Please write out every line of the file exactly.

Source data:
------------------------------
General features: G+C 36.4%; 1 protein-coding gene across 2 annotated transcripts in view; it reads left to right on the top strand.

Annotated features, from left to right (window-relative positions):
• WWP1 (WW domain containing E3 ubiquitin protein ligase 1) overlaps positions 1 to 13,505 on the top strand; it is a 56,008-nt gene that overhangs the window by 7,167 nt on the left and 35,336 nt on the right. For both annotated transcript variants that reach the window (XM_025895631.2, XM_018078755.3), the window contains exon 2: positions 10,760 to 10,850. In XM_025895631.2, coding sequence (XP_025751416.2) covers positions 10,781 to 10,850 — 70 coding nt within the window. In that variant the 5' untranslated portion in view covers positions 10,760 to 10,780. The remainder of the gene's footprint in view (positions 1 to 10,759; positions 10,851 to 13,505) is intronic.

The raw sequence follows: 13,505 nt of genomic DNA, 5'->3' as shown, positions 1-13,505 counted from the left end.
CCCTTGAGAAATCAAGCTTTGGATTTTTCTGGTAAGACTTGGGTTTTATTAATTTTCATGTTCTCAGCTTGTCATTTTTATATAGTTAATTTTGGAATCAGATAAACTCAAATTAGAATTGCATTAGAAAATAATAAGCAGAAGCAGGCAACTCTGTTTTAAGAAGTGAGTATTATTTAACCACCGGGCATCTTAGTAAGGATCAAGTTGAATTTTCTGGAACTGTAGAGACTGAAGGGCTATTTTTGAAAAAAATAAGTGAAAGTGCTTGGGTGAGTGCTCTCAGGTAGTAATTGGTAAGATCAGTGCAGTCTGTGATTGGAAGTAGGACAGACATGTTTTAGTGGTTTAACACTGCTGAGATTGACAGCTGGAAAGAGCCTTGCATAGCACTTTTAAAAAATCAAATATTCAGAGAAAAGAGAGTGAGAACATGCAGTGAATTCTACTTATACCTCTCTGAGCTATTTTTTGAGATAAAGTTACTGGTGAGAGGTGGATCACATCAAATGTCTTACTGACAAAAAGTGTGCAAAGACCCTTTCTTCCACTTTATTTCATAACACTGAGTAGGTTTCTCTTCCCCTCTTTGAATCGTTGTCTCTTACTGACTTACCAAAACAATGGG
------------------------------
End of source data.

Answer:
General features: G+C 36.4%; 1 protein-coding gene across 2 annotated transcripts in view; it reads left to right on the top strand.

Annotated features, from left to right (window-relative positions):
• WWP1 (WW domain containing E3 ubiquitin protein ligase 1) overlaps positions 1 to 13,505 on the top strand; it is a 56,008-nt gene that overhangs the window by 7,167 nt on the left and 35,336 nt on the right. For both annotated transcript variants that reach the window (XM_025895631.2, XM_018078755.3), the window contains exon 2: positions 10,760 to 10,850. In XM_025895631.2, coding sequence (XP_025751416.2) covers positions 10,781 to 10,850 — 70 coding nt within the window. In that variant the 5' untranslated portion in view covers positions 10,760 to 10,780. The remainder of the gene's footprint in view (positions 1 to 10,759; positions 10,851 to 13,505) is intronic.

The raw sequence follows: 13,505 nt of genomic DNA, 5'->3' as shown, positions 1-13,505 counted from the left end.
CCCTTGAGAAATCAAGCTTTGGATTTTTCTGGTAAGACTTGGGTTTTATTAATTTTCATGTTCTCAGCTTGTCATTTTTATATAGTTAATTTTGGAATCAGATAAACTCAAATTAGAATTGCATTAGAAAATAATAAGCAGAAGCAGGCAACTCTGTTTTAAGAAGTGAGTATTATTTAACCACCGGGCATCTTAGTAAGGATCAAGTTGAATTTTCTGGAACTGTAGAGACTGAAGGGCTATTTTTGAAAAAAATAAGTGAAAGTGCTTGGGTGAGTGCTCTCAGGTAGTAATTGGTAAGATCAGTGCAGTCTGTGATTGGAAGTAGGACAGACATGTTTTAGTGGTTTAACACTGCTGAGATTGACAGCTGGAAAGAGCCTTGCATAGCACTTTTAAAAAATCAAATATTCAGAGAAAAGAGAGTGAGAACATGCAGTGAATTCTACTTATACCTCTCTGAGCTATTTTTTGAGATAAAGTTACTGGTGAGAGGTGGATCACATCAAATGTCTTACTGACAAAAAGTGTGCAAAGACCCTTTCTTCCACTTTATTTCATAACACTGAGTAGGTTTCTCTTCCCCTCTTTGAATCGTTGTCTCTTACTGACTTACCAAAACAATGGG